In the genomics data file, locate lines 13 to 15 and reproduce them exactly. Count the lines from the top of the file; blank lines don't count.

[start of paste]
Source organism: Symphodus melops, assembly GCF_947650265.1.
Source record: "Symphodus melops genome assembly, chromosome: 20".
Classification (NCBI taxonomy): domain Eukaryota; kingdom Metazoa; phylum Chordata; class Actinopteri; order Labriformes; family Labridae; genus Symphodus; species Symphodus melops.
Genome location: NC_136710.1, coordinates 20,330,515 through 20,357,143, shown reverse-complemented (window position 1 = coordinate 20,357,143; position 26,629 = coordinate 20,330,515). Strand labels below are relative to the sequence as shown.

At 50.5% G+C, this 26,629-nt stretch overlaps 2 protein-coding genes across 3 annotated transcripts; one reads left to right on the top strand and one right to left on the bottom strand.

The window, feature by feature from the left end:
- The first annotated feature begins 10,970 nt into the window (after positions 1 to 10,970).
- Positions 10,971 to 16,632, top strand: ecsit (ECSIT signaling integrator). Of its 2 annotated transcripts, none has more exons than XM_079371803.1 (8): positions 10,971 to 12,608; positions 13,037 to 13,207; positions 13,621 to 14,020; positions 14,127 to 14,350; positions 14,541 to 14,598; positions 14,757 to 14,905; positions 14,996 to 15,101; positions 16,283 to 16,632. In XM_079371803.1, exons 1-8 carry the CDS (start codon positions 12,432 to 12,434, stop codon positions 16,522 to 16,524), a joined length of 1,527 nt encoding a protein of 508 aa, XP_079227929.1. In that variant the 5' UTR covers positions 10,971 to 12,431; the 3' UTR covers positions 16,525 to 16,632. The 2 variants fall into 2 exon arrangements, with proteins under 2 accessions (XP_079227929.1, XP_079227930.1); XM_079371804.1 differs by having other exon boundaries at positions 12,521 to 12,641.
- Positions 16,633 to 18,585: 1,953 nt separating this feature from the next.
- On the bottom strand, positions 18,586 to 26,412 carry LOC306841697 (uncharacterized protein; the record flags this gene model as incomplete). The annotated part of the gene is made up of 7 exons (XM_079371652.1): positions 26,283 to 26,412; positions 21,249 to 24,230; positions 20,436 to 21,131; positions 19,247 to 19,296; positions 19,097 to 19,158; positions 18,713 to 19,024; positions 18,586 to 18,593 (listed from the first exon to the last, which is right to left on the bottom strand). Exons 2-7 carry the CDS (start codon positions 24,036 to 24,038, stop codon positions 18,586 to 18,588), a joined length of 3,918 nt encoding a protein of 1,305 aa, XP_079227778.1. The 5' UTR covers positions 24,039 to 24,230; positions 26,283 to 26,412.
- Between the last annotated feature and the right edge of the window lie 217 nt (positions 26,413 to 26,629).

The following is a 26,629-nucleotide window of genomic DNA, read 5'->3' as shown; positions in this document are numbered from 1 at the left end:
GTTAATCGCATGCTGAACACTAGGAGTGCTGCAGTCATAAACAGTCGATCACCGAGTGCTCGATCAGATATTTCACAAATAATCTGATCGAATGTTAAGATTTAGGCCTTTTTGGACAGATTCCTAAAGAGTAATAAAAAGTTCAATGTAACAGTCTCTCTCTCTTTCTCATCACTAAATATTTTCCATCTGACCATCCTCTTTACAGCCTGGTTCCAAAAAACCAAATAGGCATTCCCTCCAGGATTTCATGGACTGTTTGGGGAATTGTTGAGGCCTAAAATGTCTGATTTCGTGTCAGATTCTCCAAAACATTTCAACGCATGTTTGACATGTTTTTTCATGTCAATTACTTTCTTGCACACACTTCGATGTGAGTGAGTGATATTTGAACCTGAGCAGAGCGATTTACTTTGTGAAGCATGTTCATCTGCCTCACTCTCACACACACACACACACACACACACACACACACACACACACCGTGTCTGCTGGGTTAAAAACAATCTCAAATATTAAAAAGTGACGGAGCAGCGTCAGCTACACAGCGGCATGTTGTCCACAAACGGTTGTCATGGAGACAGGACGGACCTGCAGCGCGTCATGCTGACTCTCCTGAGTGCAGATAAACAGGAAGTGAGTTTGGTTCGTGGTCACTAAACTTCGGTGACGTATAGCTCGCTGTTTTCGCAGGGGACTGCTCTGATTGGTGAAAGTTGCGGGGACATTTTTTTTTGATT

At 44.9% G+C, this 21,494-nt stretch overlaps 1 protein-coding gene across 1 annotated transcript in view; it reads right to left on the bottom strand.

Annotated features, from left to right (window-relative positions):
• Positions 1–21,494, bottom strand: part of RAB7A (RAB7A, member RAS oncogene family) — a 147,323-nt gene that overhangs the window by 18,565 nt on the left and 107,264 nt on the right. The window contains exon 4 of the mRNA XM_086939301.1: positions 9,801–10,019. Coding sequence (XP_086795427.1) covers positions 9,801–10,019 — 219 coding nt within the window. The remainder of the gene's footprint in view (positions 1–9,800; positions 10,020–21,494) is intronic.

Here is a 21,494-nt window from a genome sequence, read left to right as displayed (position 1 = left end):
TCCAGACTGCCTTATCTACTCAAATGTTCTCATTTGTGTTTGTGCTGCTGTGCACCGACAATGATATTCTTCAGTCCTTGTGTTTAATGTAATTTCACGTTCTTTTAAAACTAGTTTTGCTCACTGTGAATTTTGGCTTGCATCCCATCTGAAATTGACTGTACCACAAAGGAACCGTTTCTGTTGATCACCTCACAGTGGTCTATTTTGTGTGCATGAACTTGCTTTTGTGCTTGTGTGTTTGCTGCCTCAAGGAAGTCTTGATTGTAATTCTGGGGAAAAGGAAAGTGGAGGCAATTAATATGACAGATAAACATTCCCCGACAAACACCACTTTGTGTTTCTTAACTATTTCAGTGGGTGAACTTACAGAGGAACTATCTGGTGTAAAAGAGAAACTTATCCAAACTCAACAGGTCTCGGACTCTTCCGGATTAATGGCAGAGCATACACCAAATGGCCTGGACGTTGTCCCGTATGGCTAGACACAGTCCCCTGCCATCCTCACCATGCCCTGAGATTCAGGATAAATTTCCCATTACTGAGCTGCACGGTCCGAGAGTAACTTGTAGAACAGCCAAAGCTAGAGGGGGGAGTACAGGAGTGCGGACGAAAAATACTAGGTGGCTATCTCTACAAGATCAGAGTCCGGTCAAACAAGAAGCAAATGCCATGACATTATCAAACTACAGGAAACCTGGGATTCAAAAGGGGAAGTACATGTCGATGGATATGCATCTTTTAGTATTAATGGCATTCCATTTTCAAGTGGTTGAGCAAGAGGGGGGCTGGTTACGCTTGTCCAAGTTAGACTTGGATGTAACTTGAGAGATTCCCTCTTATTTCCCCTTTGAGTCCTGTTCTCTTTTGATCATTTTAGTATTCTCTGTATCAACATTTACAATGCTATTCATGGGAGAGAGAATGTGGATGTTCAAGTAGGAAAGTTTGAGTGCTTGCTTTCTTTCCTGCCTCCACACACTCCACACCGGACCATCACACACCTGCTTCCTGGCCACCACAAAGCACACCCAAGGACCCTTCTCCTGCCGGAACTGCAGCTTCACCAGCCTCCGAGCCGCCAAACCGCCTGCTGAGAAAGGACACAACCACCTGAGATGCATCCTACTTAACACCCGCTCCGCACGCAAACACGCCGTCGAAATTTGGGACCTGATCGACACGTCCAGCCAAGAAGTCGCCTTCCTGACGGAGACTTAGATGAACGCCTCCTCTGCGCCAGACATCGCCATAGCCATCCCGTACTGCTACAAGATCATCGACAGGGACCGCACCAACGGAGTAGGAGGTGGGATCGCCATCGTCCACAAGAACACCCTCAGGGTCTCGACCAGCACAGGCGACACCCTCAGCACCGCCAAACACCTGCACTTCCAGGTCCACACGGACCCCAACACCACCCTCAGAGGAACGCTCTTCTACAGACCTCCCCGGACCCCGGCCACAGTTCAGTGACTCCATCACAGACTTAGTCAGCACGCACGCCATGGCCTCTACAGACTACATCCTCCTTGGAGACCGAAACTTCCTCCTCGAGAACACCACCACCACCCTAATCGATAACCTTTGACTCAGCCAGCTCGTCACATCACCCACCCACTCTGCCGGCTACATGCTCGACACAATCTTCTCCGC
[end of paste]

GTTAATCGCATGCTGAACACTAGGAGTGCTGCAGTCATAAACAGTCGATCACCGAGTGCTCGATCAGATATTTCACAAATAATCTGATCGAATGTTAAGATTTAGGCCTTTTTGGACAGATTCCTAAAGAGTAATAAAAAGTTCAATGTAACAGTCTCTCTCTCTTTCTCATCACTAAATATTTTCCATCTGACCATCCTCTTTACAGCCTGGTTCCAAAAAACCAAATAGGCATTCCCTCCAGGATTTCATGGACTGTTTGGGGAATTGTTGAGGCCTAAAATGTCTGATTTCGTGTCAGATTCTCCAAAACATTTCAACGCATGTTTGACATGTTTTTTCATGTCAATTACTTTCTTGCACACACTTCGATGTGAGTGAGTGATATTTGAACCTGAGCAGAGCGATTTACTTTGTGAAGCATGTTCATCTGCCTCACTCTCACACACACACACACACACACACACACACACACACACACACCGTGTCTGCTGGGTTAAAAACAATCTCAAATATTAAAAAGTGACGGAGCAGCGTCAGCTACACAGCGGCATGTTGTCCACAAACGGTTGTCATGGAGACAGGACGGACCTGCAGCGCGTCATGCTGACTCTCCTGAGTGCAGATAAACAGGAAGTGAGTTTGGTTCGTGGTCACTAAACTTCGGTGACGTATAGCTCGCTGTTTTCGCAGGGGACTGCTCTGATTGGTGAAAGTTGCGGGGACATTTTTTTTTGATT

At 44.9% G+C, this 21,494-nt stretch overlaps 1 protein-coding gene across 1 annotated transcript in view; it reads right to left on the bottom strand.

Annotated features, from left to right (window-relative positions):